Residents March Through Baltimore City Hall to Demand Affordable Housing Funds
Advocates delivered a petition to Baltimore finance officials to demand $40 million per year to fund affordable housing and fix blight, part of plan they say will restore equity to a city that has doled out big tax breaks to wealthy developers
TAYA GRAHAM: This is Taya Graham reporting for the Real News Network in Baltimore City, Maryland. Baltimore City activists have finally said enough is enough and are demanding that the city give residents money to invest in their community, not wealthy developers. A quick survey of the Baltimore City skyline reveals in stone and mortar what public tax incentive can produce. But the problem with this rising tide of gleaming towers is that the new construction is only widening the gap between the rich and poor, says community activist, Destiny Watford.
DESTINY WATFORD: This tool will allow us to keep wealth in our neighborhood. It would allow us to build the things that we need in our neighborhoods because no one else in Baltimore knows what we need more than the people that live there.
TAYA GRAHAM: Incentives funded by residents who can’t afford to live in the buildings their tax dollars produced.
BONNIE ORRAVENLEE: I’m here because I am pissed off and I am outraged because people are dying in the street every day.
TAYA GRAHAM: And who are now demanding change.
TARELL ASKEW: We need for our city leaders to be more than leaders at the podium. We need for them to join us and this great cause of building the city into a better place to live and building us all into better people to live in it.
TAYA GRAHAM At City Hall today, a broad coalition of housing activists and public justice groups gathered to seek funding to bolster affordable housing and set aside money to take down vacants and fix blight. The Real News was there earlier this year when the group announced the plan, called 20/20. The plan proposed a fund of 20 million dollars for affordable housing and 20 million dollars to fix vacant homes in the form of an annual appropriation, fraction of what the city is spending on luxury development, advocates say. But a plan, they say, needs action now as the city’s 2018 budget process begins. Back then, the mayor expressed support.
MAYOR PUGH: We are committed to your vision. We are committed to providing housing for the people in our city. We are committed to getting people up off of our streets and creating housing.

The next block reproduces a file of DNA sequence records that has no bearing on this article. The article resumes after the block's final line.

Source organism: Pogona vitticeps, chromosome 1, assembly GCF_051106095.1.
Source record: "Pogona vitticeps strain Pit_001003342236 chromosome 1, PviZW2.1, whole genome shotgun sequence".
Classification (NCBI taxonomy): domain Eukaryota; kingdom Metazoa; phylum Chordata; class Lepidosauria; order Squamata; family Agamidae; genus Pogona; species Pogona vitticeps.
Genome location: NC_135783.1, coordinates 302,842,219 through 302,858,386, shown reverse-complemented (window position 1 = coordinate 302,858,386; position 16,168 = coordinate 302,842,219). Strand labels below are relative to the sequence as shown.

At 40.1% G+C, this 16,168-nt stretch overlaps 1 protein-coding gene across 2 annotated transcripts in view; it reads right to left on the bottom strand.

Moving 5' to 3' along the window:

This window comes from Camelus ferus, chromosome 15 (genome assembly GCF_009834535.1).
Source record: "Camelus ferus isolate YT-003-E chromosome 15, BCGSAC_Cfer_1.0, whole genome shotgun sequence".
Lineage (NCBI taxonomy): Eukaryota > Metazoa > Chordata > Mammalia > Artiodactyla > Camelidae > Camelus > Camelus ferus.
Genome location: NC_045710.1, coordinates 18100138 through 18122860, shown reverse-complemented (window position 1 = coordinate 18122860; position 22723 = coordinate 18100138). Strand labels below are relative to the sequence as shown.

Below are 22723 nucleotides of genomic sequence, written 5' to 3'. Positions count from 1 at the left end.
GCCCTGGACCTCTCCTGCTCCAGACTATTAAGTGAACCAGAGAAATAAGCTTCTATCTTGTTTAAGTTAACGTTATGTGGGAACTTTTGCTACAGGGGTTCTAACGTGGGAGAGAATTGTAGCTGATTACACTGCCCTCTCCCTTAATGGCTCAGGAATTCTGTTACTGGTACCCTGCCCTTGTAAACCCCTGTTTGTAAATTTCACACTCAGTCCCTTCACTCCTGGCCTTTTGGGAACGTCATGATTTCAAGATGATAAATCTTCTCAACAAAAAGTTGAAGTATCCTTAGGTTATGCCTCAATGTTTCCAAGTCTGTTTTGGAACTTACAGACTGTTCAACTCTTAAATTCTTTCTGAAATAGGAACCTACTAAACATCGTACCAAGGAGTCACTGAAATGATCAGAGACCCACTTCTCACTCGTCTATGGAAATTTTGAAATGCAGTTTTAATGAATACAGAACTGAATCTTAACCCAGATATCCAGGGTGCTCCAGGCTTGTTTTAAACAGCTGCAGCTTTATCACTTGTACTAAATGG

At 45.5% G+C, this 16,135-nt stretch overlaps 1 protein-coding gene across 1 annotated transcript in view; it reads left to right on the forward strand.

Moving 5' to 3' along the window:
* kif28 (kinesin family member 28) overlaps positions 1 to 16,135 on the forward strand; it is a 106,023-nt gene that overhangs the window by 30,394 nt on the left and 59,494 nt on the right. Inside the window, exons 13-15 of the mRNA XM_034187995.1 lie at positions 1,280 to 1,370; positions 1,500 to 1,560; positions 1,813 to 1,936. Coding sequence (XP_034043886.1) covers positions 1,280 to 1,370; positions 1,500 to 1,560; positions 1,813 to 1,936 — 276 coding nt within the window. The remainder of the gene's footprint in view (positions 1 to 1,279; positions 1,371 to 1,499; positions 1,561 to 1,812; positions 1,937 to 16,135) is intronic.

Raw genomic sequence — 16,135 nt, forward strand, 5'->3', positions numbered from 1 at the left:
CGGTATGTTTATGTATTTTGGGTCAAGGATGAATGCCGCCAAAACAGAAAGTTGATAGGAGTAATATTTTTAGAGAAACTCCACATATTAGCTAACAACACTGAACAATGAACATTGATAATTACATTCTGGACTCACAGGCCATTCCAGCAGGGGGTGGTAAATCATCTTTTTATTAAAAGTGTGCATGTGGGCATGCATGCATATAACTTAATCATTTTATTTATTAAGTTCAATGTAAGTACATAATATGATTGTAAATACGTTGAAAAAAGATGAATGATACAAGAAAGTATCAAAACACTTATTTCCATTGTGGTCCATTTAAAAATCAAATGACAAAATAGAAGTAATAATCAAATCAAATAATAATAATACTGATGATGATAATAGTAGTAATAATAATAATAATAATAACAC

TAYA GRAHAM Although some had concerns if she remains in their corner.
Do you think you have the mayor’s support on this?
DESTINY WATFORD: So, interesting question. The mayor was actually at one of our biggest events where we invited everyone, our neighbors, our friends from all over the city, and basically said, “Hey, we need 20/20 , which is our campaign for community development and for investing 40 million dollars in our blighted neighborhoods.” The mayor spoke at that event and she said that our campaign was something that we need in Baltimore.
SPEAKER: We urge the mayor today to include this in the budget for 2018 to put people in healthy homes and create partnerships and pathways to homeownership.
TAYA GRAHAM: It’s an idea that has some support from the council.
COUNCILMAN ZEKE COHEN: In Baltimore, we are staring down the barrel of an affordable housing crisis in our city. We do not want to go the way of Washington DC, New York City, San Francisco and all the other cities that have developed but displaced so many of the working poor people that built those cities.
TAYA GRAHAM: But to drive their point home, supporters swarmed the City Finance Department and handed their petitions directly to finance officials.
STEVE KRAUS: Is this where you want to be?
SPEAKER: We came to deliver these 20,662 petitions in support of the 20/20 Campaign for Affordable Housing to Director Kleine. To direct this and this deliver to you?
SPEAKER: You can. You can.
STEVE KRAUS: We wanted to ask him and the Budget Office how they intend to put the 20-20 Campaign into the budget.
TAYA GRAHAM: A peaceful act of dissent to let City Hall know that the policies of the past are not the solution they want for their future.
TAYA GRAHAM: This is Taya Graham, Stephen Janis and Cameron Granadino for The Real News Network in Baltimore City, Maryland.